Immunisation has repeatedly been demonstrated to be one of the most effective medical interventions to prevent disease and is estimated to save three million lives world-wide each year. Modern vaccines provide a high level of protection against several serious diseases, which have resulted in them becoming much less common.
Serious reactions to immunisation are rare. It is not unusual that local reactions related to a vaccine injection may produce some uncomfortable side effects, such as pain, swelling and redness, however most reactions are mild and resolve quickly.
What is an adverse event?
An adverse event is any unwanted medical reaction in a patient who has been administered a medicine or vaccine. An adverse event is any unfavourable and unintended symptom, disease or sign (for example, an abnormal laboratory finding), associated with the use of the medicine or vaccine. The medicine or vaccine does not necessarily have to have caused the adverse event.
Observation after vaccination
Recipients of vaccines should remain under observation for a short interval to ensure that they do not experience an immediate adverse event. It is recommended that recipients remain in the vicinity of the place of vaccination for at least 15 minutes. Severe anaphylactic reactions usually have a rapid onset; most life-threatening adverse events begin within 10 minutes of vaccination.
The most serious immediate AEFI is anaphylaxis. However, in adults and older children, the most common immediate adverse event is a vasovagal episode (fainting), either immediately or soon after vaccination. Because fainting after vaccination can lead to serious consequences, anyone who complains of giddiness or light-headedness before or after vaccination should be advised to lie down until free of symptoms. Most faints following vaccination occur within 5 minutes, and 98% occur within 30 minutes. Adults should, therefore, be warned of the risk of driving or operating machinery for at least 30 minutes after vaccination.
What to do to manage injection site discomfort
Many vaccine injections may result in soreness, redness, itching, swelling or burning at the injection site for 1 to 2 days. Paracetamol might be required to ease the discomfort. Sometimes a small, hard lump may persist for some weeks or months. This should not be of concern and requires no treatment.
Managing fever after immunisation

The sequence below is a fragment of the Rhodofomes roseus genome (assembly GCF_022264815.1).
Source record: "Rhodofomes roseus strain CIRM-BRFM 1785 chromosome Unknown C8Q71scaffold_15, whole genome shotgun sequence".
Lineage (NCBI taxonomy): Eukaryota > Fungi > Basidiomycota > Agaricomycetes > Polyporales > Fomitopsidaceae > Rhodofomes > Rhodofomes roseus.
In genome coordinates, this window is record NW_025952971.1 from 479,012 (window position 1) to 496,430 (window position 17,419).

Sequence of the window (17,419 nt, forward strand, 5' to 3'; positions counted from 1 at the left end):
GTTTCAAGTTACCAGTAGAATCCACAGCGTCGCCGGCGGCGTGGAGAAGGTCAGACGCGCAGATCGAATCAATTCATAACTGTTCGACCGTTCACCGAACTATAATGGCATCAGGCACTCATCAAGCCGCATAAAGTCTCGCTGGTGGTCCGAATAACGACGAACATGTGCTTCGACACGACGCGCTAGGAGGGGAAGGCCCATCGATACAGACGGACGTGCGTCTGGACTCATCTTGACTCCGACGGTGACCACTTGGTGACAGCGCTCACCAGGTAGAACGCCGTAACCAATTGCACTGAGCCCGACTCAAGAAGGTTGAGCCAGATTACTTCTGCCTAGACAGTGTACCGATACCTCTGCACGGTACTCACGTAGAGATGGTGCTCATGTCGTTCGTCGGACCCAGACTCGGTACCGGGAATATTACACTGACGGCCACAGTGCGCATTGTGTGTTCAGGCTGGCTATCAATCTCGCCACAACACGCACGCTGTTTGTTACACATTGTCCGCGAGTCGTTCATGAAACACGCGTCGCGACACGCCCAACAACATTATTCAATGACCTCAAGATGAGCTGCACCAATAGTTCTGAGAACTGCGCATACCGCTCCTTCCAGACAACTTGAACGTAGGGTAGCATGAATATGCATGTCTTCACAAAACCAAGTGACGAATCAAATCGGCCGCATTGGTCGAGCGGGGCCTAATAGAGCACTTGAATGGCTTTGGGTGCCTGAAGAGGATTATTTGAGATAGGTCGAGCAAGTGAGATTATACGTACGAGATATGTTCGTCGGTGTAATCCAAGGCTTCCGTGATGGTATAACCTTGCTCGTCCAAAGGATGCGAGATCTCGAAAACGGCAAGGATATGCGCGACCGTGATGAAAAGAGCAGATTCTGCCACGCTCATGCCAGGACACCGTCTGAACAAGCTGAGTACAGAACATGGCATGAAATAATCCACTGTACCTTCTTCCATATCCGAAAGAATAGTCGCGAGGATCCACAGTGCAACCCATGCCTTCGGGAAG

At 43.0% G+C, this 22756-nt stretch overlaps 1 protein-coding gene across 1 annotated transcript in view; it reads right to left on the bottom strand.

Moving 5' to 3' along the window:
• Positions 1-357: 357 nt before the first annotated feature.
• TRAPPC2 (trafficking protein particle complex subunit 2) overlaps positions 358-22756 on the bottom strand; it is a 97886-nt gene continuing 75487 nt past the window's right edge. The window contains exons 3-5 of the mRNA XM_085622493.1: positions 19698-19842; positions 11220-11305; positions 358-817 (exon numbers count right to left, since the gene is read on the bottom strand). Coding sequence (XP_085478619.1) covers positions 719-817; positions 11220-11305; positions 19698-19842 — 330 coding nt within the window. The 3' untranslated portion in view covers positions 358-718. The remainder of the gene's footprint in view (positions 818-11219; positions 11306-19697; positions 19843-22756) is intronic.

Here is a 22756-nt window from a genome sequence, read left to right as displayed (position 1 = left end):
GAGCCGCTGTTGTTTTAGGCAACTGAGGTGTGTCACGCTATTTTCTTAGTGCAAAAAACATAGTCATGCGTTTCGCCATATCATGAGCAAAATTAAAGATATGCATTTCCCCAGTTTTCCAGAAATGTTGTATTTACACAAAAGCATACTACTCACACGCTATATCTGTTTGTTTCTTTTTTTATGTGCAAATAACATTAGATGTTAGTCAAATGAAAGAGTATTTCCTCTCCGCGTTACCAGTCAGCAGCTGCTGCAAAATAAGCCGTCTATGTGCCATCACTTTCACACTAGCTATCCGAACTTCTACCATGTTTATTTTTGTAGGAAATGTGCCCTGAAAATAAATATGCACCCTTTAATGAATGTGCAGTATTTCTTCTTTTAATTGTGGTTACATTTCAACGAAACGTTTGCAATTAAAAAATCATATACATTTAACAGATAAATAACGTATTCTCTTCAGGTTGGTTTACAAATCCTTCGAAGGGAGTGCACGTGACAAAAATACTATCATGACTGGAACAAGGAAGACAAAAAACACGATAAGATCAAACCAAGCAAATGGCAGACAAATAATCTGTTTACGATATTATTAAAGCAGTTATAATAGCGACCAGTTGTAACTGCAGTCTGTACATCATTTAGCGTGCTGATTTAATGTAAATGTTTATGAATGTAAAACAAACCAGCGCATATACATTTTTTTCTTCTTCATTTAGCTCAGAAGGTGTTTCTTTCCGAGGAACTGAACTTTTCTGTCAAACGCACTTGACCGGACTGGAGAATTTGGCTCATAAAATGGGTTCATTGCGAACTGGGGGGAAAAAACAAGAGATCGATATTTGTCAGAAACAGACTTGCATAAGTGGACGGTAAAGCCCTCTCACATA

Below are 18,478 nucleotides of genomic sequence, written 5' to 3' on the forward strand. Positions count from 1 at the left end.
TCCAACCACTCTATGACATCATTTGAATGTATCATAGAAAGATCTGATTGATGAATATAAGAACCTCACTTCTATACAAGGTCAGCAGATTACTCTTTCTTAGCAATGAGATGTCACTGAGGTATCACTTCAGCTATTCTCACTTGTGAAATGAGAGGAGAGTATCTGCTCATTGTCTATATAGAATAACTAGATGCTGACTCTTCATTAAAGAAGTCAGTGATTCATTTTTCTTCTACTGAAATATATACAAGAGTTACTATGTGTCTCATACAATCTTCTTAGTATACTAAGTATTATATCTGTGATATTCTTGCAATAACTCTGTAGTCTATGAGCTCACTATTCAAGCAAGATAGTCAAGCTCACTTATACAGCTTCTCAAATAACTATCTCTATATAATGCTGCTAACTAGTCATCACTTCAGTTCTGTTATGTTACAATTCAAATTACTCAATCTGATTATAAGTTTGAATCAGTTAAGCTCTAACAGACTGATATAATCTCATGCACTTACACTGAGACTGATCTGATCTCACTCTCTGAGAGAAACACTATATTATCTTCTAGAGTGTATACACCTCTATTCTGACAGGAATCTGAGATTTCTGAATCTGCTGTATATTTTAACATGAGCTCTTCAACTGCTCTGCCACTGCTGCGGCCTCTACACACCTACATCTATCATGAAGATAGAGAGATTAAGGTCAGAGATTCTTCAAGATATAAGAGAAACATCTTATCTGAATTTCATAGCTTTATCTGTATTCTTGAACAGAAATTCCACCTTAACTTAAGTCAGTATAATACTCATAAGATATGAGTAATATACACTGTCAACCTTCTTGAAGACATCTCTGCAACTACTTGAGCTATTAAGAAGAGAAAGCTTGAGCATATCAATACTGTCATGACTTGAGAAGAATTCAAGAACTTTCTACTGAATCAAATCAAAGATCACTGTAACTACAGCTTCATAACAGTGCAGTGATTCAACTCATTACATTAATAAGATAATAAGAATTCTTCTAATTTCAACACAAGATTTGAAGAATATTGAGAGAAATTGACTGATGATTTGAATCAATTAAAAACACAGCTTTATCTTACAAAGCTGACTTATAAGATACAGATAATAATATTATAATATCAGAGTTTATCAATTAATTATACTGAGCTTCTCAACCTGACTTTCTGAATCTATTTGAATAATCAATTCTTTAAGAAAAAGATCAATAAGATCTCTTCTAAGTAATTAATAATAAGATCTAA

Give extra fluids to drink. Do not overdress an infant if hot. Although the routine use of paracetamol at the time of vaccination is no longer necessary, it may be required if, for example, an infant or child has a high fever following vaccination. The dose of paracetamol is 15 mg/kg of paracetamol liquid, up to a maximum daily dose of 90 mg/kg per day.
Vaccination of children who have had a serious AEFI
Children who have had a serious AEFI (other than a contraindication, such as anaphylaxis) may be subsequently vaccinated under close medical supervision. Not all States and Territories offer an adverse event immunisation clinic. However, in States or Territories where there are no clinics, there is often a paediatrician or infectious diseases specialist who will review families who have concerns regarding future vaccinations following a previous adverse event. For more information about adverse event services contact your State or Territory Health Department.
Importance of reporting an AEFI
Reporting an AEFI is important as it provides a better understanding of the safety issues around vaccines. The ongoing reporting of adverse events following immunisation allows the Therapeutic Goods Administration (TGA) to monitor rates and trends across Australia and assist in identifying issues such as incorrect vaccine administration, manufacture, storage and delivery.
The management of adverse events following immunisation is an important component of the TGA’s adverse events safety, information and education strategy. Further information can be obtained by visiting the TGA Safety Information web page.